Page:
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Merit Award - RESEARCH

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Restoring Nature: Perspectives from the Social Sciences and Humanities
North Central Research Station - USDA Forest Service; Island Press

Paul H. Gobster
Research Social Scientist
USDA Forest Service, North Central Research Station
845 Chicago Avenue, Suite 225
Evanston, IL 60202
Tel. 847-866-9311 ext. 16;
Fax 847-866-9506
pgobster@fs.fed.us


Project Purpose

Requirements: 1) To investigate the social aspects of restoring and managing natural landscapes in ecological and related (e.g., historic, cultural) contexts; and 2) to provide information and guidelines useful to those engaged in restoration design, planning, and management. The book uses a recent controversy over ecological restoration in the Chicago area as a touchstone to examine the social aspects of restoration, conceptually and in the context of other places and situations in urban and wildland environments.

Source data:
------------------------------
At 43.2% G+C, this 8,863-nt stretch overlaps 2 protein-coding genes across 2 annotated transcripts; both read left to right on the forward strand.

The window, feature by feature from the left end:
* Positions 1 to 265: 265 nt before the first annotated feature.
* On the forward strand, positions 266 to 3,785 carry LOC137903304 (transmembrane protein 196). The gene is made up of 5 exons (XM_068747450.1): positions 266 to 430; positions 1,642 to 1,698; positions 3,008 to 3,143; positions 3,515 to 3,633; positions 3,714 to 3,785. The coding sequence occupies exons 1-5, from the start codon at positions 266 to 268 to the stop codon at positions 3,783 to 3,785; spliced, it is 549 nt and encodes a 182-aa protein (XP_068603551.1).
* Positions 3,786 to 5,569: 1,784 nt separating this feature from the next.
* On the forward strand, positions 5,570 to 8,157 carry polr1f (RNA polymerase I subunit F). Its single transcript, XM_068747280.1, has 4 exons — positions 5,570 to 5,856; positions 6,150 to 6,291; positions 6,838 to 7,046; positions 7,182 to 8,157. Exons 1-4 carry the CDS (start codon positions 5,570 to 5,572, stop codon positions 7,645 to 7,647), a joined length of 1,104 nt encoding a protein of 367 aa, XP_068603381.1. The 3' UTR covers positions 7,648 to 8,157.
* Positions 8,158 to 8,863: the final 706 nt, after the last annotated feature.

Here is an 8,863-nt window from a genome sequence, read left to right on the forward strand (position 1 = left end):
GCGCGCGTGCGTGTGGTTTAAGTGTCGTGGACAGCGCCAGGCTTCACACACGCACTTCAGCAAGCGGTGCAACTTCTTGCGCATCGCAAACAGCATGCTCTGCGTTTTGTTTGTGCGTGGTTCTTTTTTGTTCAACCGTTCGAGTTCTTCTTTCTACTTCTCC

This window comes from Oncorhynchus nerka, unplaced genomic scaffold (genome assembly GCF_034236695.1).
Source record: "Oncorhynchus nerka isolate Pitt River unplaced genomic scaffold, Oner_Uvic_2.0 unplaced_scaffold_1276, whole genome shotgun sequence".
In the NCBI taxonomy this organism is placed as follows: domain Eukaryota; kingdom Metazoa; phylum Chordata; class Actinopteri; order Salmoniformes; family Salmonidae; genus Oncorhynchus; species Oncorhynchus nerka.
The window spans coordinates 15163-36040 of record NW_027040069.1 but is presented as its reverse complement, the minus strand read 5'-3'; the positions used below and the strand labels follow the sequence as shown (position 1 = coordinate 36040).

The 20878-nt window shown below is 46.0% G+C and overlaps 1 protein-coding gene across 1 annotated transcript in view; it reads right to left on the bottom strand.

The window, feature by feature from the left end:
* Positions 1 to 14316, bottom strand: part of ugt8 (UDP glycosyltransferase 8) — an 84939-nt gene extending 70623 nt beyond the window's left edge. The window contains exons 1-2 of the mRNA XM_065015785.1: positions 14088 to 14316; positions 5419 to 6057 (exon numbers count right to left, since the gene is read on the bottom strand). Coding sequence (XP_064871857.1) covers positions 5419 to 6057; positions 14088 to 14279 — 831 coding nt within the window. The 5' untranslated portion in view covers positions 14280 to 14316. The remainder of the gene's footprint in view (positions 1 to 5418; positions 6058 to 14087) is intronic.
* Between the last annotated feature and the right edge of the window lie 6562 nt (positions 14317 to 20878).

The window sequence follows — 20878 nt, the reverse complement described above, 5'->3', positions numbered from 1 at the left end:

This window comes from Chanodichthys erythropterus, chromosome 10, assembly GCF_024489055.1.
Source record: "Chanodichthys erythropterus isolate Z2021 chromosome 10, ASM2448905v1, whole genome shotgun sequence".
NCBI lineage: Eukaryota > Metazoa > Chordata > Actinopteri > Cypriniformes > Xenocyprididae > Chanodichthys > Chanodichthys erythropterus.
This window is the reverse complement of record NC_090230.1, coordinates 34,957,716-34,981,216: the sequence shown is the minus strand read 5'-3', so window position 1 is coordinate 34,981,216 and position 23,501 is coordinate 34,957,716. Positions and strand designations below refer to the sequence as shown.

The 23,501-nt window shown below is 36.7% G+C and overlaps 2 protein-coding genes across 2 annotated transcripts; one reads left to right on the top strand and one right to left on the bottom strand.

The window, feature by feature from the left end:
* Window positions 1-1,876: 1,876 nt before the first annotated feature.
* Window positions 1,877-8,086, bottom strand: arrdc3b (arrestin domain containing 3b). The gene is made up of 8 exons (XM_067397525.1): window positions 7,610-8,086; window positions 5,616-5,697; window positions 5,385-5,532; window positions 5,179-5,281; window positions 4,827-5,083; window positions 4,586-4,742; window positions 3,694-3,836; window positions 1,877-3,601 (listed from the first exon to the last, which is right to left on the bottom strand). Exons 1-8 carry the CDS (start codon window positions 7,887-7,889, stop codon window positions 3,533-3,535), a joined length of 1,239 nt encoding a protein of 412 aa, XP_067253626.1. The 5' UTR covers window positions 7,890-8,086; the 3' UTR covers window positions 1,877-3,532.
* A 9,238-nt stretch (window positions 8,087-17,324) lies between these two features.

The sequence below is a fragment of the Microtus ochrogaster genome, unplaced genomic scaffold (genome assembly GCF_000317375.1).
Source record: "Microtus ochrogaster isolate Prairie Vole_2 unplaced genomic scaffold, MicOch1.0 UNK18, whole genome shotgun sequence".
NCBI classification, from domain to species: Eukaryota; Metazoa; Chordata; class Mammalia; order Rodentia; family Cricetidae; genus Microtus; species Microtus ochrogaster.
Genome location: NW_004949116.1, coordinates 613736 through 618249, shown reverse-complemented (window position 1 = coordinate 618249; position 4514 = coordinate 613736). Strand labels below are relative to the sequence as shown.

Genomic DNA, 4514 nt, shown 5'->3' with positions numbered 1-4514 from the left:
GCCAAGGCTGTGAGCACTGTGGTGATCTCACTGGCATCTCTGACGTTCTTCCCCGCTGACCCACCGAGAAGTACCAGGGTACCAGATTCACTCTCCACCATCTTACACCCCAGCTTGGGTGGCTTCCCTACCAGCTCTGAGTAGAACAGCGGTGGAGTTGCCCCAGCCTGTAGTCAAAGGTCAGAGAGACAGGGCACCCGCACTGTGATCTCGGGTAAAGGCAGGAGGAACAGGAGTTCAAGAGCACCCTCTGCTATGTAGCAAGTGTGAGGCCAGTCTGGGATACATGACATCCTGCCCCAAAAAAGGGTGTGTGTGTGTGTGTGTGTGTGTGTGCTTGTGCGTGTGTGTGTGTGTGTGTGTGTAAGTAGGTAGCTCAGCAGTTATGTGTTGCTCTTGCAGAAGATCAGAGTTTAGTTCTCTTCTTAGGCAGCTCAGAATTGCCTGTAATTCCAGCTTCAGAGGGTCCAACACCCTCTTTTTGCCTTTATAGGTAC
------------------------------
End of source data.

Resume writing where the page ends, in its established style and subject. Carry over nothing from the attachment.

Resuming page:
Philosophy: We launched an interrelated series of original studies and worked with top landscape architects and others in the social sciences and humanities from around the nation to attain both a breadth and a depth of understanding. Our goal was to create and synthesize knowledge about the social issues that determine the success or failure of restoration projects and to put it in a form that would be accessible and useful to landscape architects, ecological restorationists, land planners, policymakers, students and others involved in the design, planning, and management of landscapes where nature is important.